“So we need to figure out some other mechanism to ensure we can continue to give out loans at an affordable rate to the borrowers, but without creating more debt for the government,” he says.

These statistics were presented during a public consultation between PTPTN and various stakeholders between May and June.

“I’m happy the minister made an announcement in parliament accepting PTPTN’s view that the current model is not sustainable and that we need a new one. That opens up a door for us to propose a new model and tackle all the problems.

“The new model must be one where we don’t add debt to the government, but at the same time, those who come from lower-income families are assisted by the government so they are not overly burdened,” Wan Saiful explains.

The government has come under pressure for not fulfilling its election pledge on PTPTN loans in its entirety. In its manifesto, Pakatan Harapan had promised that within the first 100 days of taking office, it would postpone PTPTN repayments for graduates who earn a salary of less than RM4,000 monthly.

Many have criticised proposed enforcement measures such as salary deductions for loan repayments, saying that low incomes and the high cost of living do not allow them to pay back their dues.

PH’s pledge on student loans has since been put on hold. However, the government did abolish the blacklisting of non-repayers.

The important role that PTPTN plays in enabling the people to fund their children’s higher education has made it a convenient tool for politicians. Observers have commented that political statements have impacted the public’s perception of PTPTN, with many believing their loan repayments would go away.

Wan Saiful says future students must be given proper advice on the right courses to take so that graduates will be able to find suitable jobs that allow them to be responsible and pay back their loans. He cites data that show the relationship between the types of universities and repayment rates (see charts).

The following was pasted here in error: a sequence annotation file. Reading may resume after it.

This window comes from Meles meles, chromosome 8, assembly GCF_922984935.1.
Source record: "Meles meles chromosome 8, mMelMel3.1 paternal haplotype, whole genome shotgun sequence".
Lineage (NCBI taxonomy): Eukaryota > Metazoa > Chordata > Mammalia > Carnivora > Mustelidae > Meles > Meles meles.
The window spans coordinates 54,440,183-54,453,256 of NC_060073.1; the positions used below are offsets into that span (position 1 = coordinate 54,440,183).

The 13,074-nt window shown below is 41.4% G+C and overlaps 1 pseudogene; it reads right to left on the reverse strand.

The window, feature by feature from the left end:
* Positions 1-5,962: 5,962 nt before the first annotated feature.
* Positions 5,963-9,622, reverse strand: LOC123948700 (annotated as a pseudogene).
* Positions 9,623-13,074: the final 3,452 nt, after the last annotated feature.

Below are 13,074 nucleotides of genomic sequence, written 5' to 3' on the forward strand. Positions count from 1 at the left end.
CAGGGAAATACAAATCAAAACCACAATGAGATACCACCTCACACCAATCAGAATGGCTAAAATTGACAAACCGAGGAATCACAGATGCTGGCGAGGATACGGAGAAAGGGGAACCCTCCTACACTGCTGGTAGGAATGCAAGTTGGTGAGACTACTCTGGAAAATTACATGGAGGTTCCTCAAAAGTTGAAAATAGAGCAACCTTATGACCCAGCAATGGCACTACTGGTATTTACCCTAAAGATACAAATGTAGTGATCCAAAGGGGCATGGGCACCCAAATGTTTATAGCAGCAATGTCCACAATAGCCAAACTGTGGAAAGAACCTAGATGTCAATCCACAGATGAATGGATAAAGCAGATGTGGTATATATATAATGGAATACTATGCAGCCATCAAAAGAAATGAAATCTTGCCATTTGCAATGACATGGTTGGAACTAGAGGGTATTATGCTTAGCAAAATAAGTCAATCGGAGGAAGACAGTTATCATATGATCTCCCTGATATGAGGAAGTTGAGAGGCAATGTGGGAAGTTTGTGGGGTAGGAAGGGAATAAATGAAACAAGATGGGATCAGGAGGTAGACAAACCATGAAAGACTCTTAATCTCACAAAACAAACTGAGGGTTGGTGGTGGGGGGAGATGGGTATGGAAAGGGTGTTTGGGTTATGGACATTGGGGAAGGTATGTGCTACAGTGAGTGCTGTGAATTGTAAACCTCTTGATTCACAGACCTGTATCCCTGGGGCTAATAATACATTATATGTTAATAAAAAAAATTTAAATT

PTPTN has been working on a proposal that aims to rework the model to be more sustainable and cost-effective, he adds.

Private-sector companies have also come forward with proposals, such as making better use of technology to make PTPTN processes more efficient. “Some are also coming with ideas on how to insure the loans so that the risk can be better managed. Some have advised us on how we can borrow at lower rates,” he says.

He adds that the proposal will be shared with the government, which is aiming to announce a new model for the agency next year.

 

How students elsewhere repay their loans

In planning a new sustainable model, Wan Saiful says reference can be made to other countries that have managed to achieve higher repayment rates.

Most look to countries such as Australia and New Zealand, where enforcement is strict and the repayment rate is high, at about 80%.

“The system they have is based on income as well — it’s a progressive system and it works. So we have been talking to diplomats there on how we can improve ours,” he says.

In New Zealand, once borrowers earn over NZ$19,760 a year , they are required to start paying off their loans even if they are still studying.

The borrower’s tax code can be changed so that repayments are automatically deducted from their pay, with the deductions amounting to 12% of everything over NZ$19,760.

Similarly, in Australia, those earning over A$45,881 a year have to repay their student loans — a new repayment threshold which is 11% lower than the previous one. It marked the largest percentage drop in the threshold in more than 20 years, the government said.

In the US, 2020 democratic presidential candidate Elizabeth Warren has pledged to cancel almost all of America’s student loan debt. She believes this will help reduce the wealth gap in America and provide an economic stimulus to the middle class to increase home purchases and start small businesses.

Wan Saiful notes the reasoning behind this concept, saying an important factor to consider is to clear the credit history of borrowers so that they can be free to do other things.

“They may want to buy a house or buy a car. But because of a bad credit history, they can’t take out those loans whereas they do need those loans to move forward.”